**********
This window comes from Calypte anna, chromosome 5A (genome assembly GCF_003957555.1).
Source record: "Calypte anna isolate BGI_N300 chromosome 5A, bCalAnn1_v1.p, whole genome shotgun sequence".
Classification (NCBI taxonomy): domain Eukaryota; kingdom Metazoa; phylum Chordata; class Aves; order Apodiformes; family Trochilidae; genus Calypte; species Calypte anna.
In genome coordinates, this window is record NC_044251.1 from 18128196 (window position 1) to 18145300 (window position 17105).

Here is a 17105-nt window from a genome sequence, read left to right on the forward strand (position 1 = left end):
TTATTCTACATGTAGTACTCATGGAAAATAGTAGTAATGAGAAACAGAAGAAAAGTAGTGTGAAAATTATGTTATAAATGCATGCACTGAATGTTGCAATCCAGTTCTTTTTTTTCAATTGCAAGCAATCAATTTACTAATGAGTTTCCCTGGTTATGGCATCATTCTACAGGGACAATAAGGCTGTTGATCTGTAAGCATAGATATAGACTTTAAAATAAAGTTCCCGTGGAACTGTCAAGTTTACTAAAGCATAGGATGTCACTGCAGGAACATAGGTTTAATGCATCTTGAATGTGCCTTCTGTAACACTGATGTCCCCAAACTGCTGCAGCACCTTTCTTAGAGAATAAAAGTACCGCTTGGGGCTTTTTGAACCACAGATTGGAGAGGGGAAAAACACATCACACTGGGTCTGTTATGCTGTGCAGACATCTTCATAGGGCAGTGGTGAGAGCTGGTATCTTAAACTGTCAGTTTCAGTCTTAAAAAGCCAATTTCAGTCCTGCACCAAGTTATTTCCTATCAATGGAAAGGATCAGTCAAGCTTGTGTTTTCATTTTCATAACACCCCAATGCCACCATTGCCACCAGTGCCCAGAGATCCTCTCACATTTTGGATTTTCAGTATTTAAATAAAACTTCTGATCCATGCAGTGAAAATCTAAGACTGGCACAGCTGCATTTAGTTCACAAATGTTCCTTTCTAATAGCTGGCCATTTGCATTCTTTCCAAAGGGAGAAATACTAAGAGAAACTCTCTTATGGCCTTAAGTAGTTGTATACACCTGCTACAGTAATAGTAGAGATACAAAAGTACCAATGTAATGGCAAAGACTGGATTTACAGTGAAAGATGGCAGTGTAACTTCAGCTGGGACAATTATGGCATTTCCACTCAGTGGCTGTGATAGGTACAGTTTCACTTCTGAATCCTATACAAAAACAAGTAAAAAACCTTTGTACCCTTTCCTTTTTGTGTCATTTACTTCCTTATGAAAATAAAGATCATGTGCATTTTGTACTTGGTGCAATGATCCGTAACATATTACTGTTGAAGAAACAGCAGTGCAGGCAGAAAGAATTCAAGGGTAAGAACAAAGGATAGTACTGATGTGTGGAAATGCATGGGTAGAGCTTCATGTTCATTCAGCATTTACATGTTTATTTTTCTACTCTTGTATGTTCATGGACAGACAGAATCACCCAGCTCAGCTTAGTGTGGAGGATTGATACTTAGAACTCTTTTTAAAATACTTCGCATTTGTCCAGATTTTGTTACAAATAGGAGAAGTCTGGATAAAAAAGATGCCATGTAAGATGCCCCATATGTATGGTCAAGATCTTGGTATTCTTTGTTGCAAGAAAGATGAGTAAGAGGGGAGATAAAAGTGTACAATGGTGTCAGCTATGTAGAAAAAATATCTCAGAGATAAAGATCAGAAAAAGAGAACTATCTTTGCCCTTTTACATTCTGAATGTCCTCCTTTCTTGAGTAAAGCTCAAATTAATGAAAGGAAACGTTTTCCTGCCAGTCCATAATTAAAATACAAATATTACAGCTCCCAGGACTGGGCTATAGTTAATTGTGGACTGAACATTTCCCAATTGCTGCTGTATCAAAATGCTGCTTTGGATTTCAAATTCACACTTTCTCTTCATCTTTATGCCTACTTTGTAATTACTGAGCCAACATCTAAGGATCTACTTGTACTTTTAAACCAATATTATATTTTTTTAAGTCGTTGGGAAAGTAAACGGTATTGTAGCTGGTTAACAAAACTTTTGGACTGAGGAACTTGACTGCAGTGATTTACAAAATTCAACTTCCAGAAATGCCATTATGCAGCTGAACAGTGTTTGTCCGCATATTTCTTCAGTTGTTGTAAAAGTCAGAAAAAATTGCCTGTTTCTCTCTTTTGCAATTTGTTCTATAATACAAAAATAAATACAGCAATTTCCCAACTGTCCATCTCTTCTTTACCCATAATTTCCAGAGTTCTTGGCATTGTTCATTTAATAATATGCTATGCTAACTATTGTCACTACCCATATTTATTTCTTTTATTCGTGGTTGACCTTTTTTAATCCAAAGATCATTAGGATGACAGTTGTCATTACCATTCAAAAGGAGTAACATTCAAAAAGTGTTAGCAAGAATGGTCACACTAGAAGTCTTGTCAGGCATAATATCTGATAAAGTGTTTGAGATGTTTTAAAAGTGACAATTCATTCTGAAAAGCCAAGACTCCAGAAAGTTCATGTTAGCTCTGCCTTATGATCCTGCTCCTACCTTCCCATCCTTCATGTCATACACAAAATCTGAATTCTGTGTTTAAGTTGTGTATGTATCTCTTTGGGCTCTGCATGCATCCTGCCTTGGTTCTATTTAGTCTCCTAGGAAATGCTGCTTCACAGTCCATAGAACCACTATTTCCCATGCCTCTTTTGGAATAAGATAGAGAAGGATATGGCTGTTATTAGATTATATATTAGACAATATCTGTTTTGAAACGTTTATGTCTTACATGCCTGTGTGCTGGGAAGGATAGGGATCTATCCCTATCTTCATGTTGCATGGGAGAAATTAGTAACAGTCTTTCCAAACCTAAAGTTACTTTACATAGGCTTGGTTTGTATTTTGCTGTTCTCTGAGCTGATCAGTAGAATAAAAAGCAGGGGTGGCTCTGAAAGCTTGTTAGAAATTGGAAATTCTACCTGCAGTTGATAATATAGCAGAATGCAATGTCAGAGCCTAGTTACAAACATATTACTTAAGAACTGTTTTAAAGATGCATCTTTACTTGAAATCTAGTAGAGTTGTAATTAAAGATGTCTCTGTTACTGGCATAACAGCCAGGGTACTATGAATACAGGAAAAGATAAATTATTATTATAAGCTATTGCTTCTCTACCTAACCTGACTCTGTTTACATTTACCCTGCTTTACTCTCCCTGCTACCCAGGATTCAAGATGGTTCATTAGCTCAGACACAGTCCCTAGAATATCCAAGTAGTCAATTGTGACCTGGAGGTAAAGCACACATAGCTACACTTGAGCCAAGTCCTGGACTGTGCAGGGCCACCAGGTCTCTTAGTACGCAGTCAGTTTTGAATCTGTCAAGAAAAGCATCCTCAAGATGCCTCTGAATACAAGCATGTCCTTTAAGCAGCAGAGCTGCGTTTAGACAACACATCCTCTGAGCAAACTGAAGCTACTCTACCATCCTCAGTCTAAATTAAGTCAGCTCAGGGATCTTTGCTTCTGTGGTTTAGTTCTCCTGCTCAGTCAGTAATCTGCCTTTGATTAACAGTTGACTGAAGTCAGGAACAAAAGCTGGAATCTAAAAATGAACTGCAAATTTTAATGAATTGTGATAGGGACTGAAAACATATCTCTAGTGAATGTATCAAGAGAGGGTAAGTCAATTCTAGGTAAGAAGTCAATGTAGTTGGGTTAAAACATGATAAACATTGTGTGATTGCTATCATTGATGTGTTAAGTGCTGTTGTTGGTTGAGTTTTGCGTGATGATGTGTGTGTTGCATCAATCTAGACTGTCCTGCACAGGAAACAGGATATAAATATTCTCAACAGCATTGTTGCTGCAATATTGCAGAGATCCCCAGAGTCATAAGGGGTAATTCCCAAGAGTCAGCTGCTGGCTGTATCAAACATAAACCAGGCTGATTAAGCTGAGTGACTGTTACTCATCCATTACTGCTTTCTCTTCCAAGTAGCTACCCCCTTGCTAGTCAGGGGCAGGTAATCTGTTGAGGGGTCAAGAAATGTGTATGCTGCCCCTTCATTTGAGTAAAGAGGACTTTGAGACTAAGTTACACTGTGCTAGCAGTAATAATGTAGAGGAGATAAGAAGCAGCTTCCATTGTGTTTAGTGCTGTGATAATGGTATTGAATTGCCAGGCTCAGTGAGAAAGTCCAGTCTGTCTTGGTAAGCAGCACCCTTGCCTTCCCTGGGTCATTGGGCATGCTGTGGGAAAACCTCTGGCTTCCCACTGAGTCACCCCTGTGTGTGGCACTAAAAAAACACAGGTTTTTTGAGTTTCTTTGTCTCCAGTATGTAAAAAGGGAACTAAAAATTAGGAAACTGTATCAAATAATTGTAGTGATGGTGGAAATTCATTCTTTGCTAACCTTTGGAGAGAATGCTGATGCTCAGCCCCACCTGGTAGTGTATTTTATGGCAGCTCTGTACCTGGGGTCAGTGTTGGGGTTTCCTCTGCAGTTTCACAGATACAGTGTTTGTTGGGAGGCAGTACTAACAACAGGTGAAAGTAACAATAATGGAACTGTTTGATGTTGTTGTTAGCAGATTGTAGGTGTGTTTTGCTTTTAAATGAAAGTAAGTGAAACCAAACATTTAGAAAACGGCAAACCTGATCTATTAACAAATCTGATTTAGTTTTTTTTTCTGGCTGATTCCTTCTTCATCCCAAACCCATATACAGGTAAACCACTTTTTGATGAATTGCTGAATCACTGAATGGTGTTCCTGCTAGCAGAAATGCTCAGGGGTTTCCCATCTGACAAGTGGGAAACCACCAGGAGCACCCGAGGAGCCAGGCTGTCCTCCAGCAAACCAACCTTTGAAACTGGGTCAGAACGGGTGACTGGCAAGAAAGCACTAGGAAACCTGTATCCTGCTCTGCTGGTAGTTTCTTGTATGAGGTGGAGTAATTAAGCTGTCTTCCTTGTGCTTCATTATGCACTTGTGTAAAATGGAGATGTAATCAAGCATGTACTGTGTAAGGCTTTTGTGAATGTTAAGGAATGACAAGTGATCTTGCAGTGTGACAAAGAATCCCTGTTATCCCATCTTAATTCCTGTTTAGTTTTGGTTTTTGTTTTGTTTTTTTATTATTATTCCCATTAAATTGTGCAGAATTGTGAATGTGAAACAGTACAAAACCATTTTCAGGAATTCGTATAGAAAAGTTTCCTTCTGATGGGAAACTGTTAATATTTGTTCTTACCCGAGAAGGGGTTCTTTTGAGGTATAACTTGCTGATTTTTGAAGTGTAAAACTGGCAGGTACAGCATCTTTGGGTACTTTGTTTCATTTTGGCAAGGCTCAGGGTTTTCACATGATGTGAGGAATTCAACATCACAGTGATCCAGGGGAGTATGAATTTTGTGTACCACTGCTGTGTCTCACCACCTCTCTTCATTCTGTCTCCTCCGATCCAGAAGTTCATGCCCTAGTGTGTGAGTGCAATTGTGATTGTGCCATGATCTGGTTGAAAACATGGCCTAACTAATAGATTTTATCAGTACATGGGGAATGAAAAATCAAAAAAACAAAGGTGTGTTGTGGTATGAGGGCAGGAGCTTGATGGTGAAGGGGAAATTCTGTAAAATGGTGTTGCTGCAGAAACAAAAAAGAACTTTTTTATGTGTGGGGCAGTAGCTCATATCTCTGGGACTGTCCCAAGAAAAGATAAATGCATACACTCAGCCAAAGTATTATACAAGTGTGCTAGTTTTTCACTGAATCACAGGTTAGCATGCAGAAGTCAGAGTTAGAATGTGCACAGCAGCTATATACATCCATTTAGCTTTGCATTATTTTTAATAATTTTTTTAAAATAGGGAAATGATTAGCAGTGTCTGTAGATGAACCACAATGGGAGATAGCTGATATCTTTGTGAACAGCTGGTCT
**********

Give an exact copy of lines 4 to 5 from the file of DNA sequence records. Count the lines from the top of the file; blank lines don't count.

In genome coordinates, this window is record NC_044251.1 from 18128196 (window position 1) to 18145300 (window position 17105).

Here is a 17105-nt window from a genome sequence, read left to right on the forward strand (position 1 = left end):